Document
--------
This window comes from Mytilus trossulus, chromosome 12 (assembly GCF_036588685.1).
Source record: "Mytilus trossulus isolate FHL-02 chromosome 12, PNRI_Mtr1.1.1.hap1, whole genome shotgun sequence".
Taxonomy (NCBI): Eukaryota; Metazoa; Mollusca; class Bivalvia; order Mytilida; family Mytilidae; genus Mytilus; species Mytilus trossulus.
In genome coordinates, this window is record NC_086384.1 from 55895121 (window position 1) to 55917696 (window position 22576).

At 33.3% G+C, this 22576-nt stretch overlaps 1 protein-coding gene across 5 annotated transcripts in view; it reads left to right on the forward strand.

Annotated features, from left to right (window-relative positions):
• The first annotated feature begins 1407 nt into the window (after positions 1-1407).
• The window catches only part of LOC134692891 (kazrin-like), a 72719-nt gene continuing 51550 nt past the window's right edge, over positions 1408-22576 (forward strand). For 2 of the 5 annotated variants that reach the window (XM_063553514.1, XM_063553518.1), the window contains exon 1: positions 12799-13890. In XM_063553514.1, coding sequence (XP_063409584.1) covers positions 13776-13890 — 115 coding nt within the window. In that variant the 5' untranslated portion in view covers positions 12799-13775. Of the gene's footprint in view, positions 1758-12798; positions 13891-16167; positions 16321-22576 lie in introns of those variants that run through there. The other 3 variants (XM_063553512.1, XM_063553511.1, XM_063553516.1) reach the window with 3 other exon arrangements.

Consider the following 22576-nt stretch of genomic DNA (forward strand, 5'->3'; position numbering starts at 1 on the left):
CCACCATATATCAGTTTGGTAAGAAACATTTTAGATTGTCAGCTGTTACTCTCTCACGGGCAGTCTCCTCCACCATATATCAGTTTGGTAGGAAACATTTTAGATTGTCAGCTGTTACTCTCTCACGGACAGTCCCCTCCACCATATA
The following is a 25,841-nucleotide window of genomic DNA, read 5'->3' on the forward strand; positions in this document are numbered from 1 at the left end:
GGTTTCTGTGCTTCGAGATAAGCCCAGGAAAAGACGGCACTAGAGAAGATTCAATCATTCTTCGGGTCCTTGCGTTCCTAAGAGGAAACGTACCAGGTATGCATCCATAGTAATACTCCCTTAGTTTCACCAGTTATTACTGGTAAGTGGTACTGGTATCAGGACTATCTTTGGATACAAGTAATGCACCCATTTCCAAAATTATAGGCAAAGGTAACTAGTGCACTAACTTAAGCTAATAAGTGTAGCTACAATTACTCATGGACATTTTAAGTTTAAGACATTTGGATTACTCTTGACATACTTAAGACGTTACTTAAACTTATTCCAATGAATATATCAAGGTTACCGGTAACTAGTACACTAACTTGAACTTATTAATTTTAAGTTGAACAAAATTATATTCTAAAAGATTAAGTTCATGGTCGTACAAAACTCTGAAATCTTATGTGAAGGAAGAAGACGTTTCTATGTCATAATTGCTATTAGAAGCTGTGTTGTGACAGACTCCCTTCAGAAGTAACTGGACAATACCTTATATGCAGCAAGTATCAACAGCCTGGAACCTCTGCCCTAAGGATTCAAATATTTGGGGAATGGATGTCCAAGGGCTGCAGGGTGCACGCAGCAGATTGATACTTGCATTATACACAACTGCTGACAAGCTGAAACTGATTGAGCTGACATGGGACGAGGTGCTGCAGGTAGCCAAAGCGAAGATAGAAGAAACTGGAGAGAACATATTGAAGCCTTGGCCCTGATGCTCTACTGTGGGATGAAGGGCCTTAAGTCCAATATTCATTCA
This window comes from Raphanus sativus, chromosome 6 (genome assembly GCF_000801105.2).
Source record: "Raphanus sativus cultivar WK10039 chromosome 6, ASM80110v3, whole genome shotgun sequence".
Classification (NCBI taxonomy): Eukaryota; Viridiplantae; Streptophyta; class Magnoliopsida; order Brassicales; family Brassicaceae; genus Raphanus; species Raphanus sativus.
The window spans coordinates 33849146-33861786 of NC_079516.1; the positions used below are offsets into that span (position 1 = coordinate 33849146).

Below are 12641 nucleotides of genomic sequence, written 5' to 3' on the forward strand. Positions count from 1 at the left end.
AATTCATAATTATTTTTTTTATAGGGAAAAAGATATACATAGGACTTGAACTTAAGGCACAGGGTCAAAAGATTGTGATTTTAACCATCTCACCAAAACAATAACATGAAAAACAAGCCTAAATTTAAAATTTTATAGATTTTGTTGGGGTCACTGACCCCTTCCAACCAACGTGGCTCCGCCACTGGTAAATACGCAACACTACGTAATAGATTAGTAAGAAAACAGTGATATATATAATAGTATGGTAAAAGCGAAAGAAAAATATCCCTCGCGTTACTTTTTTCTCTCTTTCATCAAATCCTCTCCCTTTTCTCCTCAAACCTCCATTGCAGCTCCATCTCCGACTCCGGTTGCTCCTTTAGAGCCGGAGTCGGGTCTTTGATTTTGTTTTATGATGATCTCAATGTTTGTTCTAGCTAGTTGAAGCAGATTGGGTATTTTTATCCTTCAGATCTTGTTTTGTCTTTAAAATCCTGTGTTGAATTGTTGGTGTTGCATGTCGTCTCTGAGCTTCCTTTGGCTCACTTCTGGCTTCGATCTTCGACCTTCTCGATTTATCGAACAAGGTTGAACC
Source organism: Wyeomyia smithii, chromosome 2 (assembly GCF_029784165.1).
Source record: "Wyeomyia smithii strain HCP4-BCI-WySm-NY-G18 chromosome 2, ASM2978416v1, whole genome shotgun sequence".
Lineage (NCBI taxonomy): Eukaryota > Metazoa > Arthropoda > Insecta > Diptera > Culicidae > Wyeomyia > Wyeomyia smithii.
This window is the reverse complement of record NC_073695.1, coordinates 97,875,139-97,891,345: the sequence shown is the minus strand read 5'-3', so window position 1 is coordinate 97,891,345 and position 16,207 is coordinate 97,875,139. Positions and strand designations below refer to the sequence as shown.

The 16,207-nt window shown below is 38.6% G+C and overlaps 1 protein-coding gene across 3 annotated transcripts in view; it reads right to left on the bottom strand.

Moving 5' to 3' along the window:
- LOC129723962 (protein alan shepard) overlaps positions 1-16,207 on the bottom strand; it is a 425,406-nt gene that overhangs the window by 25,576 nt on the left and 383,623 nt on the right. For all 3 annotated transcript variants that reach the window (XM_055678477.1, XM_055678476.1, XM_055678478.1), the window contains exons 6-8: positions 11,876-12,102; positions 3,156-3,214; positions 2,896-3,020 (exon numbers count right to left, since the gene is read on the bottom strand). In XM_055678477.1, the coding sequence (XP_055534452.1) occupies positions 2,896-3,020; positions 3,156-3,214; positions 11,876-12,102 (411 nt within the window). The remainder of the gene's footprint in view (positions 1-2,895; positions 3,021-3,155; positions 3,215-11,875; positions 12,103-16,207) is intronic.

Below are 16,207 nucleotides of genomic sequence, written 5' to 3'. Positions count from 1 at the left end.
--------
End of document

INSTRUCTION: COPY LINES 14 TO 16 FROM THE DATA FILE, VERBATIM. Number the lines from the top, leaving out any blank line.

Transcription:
Source record: "Raphanus sativus cultivar WK10039 chromosome 6, ASM80110v3, whole genome shotgun sequence".
Classification (NCBI taxonomy): Eukaryota; Viridiplantae; Streptophyta; class Magnoliopsida; order Brassicales; family Brassicaceae; genus Raphanus; species Raphanus sativus.
The window spans coordinates 33849146-33861786 of NC_079516.1; the positions used below are offsets into that span (position 1 = coordinate 33849146).